5 minute read24 Apr 2017

The Icelandic Punk Museum

Icelanders in the local music scene are arguably as proud of their punk rock heritage as they are of their Viking roots. So, it wasn’t a complete surprise when a group of local musicians took it upon themselves to create a monument to this period in Iceland’s music history - in a public toilet that was first opened in the 1930’s. GetLocal went to investigate.

Bubbi Morthens' first band, the Outsiders.

It may have taken a couple of years for Icelanders to start their own punk bands, but by 1978-9 bands like Útangarðsmenn and Fræbbblarnir were starting to take shape. The punk scene was documented extensively in the documentary “Rokk í Reykjavík” and today you can live a small part of that world by visiting the punk museum at the bottom of Bankastræti.

No Disco. Basic.

The toilet that is now home to the punk museum was called “The Zero” and is quite literally underground. It was so named for its street address, the only number 0 in the whole city.

Barbie: not popular with the punks, then.

Björk Guðmundsdóttir plays a starring role in the exhibit. First with her solo album from 1977 and with her bands, Exodus, Tappi Tíkkarass, Kukl, and finally the Sugarcubes, whose eventual demise closes the time period of the exhibit.

Björk's many bands pop up in various snippets of history in the museum.

Walking through this claustrophobic display of history and punk rock, I learned about the history of popular music (mostly punk, but also art rock and post-punk rock) that was typical of the years from when the first punk bands started up until the disbanding of the Sugarcubes. I also overheard some tourists talking to the proprietor, Svarti Alfur (“Black Elf”), a man who is well-known in the local music scene for his old-school punk attire.

Svarti Alfur, the proprietor of the Icelandic Punk Museum.

He had moved here from Belgium many years ago and lived for a few years on the streets in Reykjavik, which is no easy feat considering the harsh Icelandic winters. He told the tourists about the music scene here - which foreign bands played and which didn’t.

Put yourself in the exhibit.

He offered the tourists to try on his many jackets and take a picture inside the exhibit. Meanwhile, in the old repurposed bathroom stalls, graffiti on a toilet bowl encouraged you to stick your head in and listen to the ocean.

So many questions

There were so many questions that came up when visiting this odd place. To answer a few of them, we talked to Dr. Gunni, who participated in the original punk scene with his band Bless and who was among the musicians who collected the memorabilia for the museum. Gunni wrote a history of Icelandic music (called “Blue Eyed Pop”, highly recommended) and is pretty much the most knowledgeable person in Iceland on the subject.

The location of a public toilet is a little odd to say the least and I read in the Reykjavik Grapevine that it was bought by some local musicians for the purpose. Who had the idea to turn a toilet into a museum of punk memorabilia?

DG: Guðfinnur Karlsson, Finni the mogul, (of the band Dr. Spock) wanted to do something with the toilets so he and Snorri Baron came up with the idea. I think he has [the toilet] on rent from the city.

I can imagine that the city has changed quite a bit since then. Do you think the punks from that time would recognise the city as it is today?

DG: No. It was so totally different back then. I guess it has turned out okay though. In 1980 Reykjavik was less of a "big" city. Way fewer people on the streets, way fewer clubs to play, fewer people that were interested in this kind of music, fewer opportunities to get this music heard, no festivals, etc. Reykjavik has grown up a bit.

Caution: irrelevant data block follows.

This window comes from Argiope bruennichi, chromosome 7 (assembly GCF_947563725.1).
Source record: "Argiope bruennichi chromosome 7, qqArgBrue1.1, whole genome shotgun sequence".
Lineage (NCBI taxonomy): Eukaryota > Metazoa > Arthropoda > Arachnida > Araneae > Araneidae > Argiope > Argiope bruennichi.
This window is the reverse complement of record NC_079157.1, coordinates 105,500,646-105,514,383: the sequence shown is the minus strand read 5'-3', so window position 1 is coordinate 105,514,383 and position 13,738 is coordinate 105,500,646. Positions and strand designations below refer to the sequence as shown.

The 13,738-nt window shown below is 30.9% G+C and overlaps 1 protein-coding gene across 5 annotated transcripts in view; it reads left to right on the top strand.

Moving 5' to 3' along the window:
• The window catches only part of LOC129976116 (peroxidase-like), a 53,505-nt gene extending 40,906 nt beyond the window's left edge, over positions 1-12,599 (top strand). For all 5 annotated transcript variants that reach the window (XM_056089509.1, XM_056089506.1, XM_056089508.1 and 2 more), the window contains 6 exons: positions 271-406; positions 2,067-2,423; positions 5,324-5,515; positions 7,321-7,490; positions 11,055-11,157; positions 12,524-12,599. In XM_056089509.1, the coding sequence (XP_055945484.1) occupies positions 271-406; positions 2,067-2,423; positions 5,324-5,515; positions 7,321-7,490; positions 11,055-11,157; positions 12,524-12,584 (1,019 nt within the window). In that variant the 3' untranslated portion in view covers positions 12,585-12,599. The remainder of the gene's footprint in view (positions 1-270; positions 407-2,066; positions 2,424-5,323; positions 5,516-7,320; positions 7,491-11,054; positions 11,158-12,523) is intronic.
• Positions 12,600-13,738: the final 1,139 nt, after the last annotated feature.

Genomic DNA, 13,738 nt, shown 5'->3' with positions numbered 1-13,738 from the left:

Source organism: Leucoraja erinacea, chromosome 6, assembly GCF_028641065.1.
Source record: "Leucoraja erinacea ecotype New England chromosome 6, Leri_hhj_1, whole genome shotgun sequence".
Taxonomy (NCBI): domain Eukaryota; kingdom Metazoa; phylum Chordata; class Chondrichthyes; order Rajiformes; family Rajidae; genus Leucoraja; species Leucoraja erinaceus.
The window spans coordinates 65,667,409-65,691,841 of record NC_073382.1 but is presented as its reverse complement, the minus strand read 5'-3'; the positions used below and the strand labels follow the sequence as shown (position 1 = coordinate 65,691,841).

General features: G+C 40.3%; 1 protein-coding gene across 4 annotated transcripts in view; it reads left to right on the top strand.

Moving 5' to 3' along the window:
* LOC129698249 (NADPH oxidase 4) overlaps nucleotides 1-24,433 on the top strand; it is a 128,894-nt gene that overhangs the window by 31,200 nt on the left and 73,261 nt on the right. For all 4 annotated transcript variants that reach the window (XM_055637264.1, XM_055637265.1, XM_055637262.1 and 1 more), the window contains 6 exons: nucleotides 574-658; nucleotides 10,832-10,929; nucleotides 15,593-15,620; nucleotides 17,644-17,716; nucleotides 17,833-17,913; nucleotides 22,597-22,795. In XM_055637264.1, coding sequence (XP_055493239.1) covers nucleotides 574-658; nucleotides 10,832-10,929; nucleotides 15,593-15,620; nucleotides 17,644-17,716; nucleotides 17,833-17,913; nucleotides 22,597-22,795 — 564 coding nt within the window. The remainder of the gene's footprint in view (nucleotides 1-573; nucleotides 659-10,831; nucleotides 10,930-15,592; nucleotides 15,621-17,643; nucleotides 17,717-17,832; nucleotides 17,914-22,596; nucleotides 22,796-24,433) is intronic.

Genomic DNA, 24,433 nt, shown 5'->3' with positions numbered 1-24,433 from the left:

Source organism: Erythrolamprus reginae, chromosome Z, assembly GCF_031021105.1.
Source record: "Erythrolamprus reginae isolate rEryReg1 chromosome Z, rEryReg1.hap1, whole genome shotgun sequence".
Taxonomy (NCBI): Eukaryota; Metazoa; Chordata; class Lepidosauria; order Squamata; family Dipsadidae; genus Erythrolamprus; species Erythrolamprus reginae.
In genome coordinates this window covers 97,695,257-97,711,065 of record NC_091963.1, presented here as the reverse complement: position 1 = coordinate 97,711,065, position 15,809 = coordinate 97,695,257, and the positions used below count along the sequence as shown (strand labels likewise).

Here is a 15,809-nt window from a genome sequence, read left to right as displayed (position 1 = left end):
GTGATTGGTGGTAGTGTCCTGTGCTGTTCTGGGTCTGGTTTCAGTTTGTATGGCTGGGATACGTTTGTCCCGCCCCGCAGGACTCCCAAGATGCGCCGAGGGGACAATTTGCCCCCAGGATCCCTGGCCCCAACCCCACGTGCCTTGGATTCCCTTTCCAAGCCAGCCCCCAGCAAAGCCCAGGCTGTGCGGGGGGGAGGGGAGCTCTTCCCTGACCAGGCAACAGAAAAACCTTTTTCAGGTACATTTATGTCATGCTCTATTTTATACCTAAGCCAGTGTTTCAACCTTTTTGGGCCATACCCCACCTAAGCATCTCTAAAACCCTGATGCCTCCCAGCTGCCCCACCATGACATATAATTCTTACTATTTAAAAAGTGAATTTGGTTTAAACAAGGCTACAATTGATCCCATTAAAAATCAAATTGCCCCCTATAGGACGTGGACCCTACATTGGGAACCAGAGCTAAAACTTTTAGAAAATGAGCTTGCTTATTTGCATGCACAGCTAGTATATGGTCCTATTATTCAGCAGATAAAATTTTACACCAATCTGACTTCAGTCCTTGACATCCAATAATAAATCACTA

There is bass guitar hanging from the ceiling. Are any of the instruments in the museum from famous recordings of that era in Icelandic music?

DG: Some, like the broken up bass from Bjarni from Sjálfsfróun, but mostly it is just some old crap.

Indeed.

Learn the secrets

Get Local Advice

 

Swimming Pool Rules of Iceland

You might have noticed when you travel around Iceland that almost every town, no matter how big or small has a swimming pool. They might not have a bank or a hospital but they’ll have a swimming pool! Our geothermal energy makes this possible of course and provides hot water for our little paradise getaways. We really love our swimming pools band we have strict rules you need to know about!

 

Landmannalaugar, The geothermal paradise tourists never hear about

Landmannalaugar is a fascinating geological wonder, a geothermal oasis on the Highlands of Iceland, surrounded by multicolored mountains and steaming lava fields.

 

The South Coast of Iceland - the ultimate guide

The southern coast of Iceland is by far one of the most popular destinations that Iceland has to offer. It’s easy to access and many breathtaking sights to see. It’s actually such a big deal over here that we tend to refer to it exclusively as “The South Coast”. Sometimes forgetting that many countries do in fact also have their own south coasts.

 

Iceland Airwaves 2018 - What to see

Don’t miss out on the biggest music festival of the year: Iceland Airwaves 2018

Your adventure in Iceland starts here

Here are some great tours we recommend

 

Walking Tour of Reykjavík

A walking tour of the downtown of Reykjavik to all of the important spots.

$ 35 3 Hours

Book Now
 

Hop On - Hop Off - Reykjavik City Sightseeing

This bus runs continually throughout the day and a ticket allows you to jump on and off at will.

$ 35 24 Hours

Book Now
 

Greater Area Reykjavík Sightseeing

A delightful trip around Reykjavik's main attractions with a guide.

$ 58 3 Hours

Book Now
 

Golden Circle and City Sightseeing

Make full use of your time and see the most famous landmarks in Iceland in just one day.

$ 128 10 Hours

Book Now

Looking for something to do in Iceland?